Accepting that humans have the theoretical power to become infinitely knowledgable, doesn’t mean that getting there is easy. Here, Deutsch delves into his theories of “optimism.” Continuing to pursue knowledge through the solution of problems is fundamentally an exercise in optimism. We believe that a solutions exist, even if we haven’t yet found them. If we try to improve things and fail it's because we did not know enough in time. Civilizations that have collapsed did so because they had insufficient knowledge of how to save themselves or they ran out of time before a solution could be found. The inhabitants of Easter Island are highlighted as an example as well as (somewhat controversially) our own current predicament as a civilization faced with the challenge of dramatic climate change. Deutsch suggests that climate change is simply another example of a problem that needs sufficient knowledge with which to devise a solution.
Arguments like this can cause Deutsch to come across as cold and rational to a fault. While it’s hard to argue with the logic of his carefully constructed propositions, it can leave one searching for a little humanity behind the words. In this regard, “The Beginning of Infinity” can sometimes feel less like a late night conversation with a buddy and more like a lecture from Mr. Spock.
But, just as that begins to happen, he manages to branch off into another fascinating exploration of Ideas writ large, covering topics such as quantum mechanics, the Multiverse, the mathematical impossibility of truly representational government, memes, beauty, creativity, sustainability, artificial intelligence, and the concept of mathematical infinity. Each one of these explorations is tied to the basic premise of the infinite expansion of knowledge, though some less successfully than others. For example, his exploration of beauty is completely devoid of the ineffable emotions that most of us associate with that quality. This is perhaps one of the only realms where logic has less to offer than unjustifiable irrationality.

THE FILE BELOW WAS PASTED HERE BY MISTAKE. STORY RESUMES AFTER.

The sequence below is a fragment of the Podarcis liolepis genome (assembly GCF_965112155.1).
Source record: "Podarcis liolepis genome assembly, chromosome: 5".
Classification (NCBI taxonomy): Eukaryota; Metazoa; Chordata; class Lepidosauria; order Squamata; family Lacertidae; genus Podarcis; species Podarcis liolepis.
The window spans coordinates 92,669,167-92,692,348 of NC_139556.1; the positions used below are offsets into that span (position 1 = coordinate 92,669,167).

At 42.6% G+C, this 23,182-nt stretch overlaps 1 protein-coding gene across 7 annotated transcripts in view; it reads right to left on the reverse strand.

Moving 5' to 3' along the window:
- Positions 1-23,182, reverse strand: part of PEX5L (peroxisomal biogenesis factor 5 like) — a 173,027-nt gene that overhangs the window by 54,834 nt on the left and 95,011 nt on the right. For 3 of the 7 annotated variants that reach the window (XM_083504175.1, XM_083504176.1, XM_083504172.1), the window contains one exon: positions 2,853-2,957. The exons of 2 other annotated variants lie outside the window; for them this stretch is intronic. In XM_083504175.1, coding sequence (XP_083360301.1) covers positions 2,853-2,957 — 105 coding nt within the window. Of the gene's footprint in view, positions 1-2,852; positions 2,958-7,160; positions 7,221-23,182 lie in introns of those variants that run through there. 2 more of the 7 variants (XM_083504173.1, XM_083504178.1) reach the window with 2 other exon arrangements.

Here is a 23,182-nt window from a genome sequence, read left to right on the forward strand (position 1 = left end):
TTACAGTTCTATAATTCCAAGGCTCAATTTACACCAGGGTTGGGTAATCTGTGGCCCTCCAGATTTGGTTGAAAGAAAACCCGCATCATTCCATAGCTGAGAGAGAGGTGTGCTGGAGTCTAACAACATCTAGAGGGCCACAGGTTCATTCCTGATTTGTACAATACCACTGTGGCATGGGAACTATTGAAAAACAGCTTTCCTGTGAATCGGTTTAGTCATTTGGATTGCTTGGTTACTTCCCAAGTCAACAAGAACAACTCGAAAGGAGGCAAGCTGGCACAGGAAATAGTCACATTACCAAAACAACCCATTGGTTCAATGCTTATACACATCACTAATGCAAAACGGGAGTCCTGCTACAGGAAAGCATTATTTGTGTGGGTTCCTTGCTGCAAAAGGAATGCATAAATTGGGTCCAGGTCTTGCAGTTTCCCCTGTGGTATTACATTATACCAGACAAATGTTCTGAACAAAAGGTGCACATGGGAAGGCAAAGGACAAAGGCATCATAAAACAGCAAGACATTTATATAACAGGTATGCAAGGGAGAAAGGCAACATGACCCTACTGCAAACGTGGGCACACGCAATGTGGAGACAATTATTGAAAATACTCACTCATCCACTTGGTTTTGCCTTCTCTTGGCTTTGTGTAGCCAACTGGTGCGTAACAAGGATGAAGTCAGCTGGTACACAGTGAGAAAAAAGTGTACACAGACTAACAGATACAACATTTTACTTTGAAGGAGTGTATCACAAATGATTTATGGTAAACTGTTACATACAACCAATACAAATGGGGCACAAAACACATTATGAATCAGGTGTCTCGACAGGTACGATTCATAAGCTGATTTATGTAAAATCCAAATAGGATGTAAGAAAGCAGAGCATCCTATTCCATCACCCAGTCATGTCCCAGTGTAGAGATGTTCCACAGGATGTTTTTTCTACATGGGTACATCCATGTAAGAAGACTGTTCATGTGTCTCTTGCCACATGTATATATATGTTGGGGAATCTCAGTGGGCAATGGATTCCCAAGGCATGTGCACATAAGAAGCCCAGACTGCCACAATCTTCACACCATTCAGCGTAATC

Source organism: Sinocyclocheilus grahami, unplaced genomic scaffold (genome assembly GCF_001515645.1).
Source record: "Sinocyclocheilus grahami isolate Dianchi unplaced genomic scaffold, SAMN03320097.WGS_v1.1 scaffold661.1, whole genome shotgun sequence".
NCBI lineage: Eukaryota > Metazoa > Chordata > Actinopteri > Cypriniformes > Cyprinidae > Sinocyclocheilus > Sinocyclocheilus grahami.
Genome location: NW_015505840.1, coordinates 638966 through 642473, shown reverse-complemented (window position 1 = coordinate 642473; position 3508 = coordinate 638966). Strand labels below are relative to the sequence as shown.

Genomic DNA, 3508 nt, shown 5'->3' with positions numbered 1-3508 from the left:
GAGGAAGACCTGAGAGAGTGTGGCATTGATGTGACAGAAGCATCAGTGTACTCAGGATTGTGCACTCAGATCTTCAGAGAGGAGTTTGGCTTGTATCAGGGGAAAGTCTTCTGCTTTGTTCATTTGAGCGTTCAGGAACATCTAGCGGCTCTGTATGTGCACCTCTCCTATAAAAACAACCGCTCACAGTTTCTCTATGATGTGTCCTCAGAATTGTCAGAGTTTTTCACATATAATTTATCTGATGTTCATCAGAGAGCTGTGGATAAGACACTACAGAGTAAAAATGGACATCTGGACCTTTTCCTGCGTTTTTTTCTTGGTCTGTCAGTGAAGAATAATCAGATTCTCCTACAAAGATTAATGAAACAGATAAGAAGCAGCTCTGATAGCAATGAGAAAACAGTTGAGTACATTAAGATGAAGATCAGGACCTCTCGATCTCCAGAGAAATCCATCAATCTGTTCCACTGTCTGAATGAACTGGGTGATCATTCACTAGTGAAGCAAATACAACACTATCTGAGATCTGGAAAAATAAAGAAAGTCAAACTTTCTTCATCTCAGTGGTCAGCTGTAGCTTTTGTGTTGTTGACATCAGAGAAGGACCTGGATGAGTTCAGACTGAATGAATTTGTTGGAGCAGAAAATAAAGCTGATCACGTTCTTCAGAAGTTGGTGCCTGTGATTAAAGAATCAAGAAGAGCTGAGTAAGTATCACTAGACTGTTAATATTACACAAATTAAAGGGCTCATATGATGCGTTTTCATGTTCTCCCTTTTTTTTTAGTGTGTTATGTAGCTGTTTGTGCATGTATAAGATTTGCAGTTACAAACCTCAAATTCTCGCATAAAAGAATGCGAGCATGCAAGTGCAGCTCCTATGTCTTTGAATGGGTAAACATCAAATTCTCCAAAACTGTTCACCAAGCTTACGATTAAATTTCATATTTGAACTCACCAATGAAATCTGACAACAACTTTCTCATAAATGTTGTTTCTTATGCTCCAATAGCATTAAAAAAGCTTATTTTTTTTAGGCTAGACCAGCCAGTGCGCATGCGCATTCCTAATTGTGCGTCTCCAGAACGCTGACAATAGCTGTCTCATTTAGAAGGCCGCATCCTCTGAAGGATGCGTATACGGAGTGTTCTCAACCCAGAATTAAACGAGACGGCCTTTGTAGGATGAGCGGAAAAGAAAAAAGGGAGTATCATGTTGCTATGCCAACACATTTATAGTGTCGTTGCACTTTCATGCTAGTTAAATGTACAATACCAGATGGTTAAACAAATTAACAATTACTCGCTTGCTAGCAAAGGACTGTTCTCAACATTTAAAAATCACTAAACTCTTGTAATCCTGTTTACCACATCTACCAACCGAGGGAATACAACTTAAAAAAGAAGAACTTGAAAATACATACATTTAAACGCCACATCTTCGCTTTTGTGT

While not all of these topics hold together as a completely coherent whole, each is utterly fascinating in its own way (particularly his exploration of the multiverse, a concept so foreign to human experience, that the chapter calls for repeated readings to promote comprehension). Everything is so carefully laid out that you’re likely to be persuaded of Deutsch’s position that given enough time, there’s nothing that we can’t learn and that there are no problems which are insoluble. Overall, this book is a great source of brain food for anyone looking to sharpen their mental acuity, step out of the ordinary, and go for a walk with a brilliant mind.
Here are some comments based on specific pieces of the text. Kindle locations are in brackets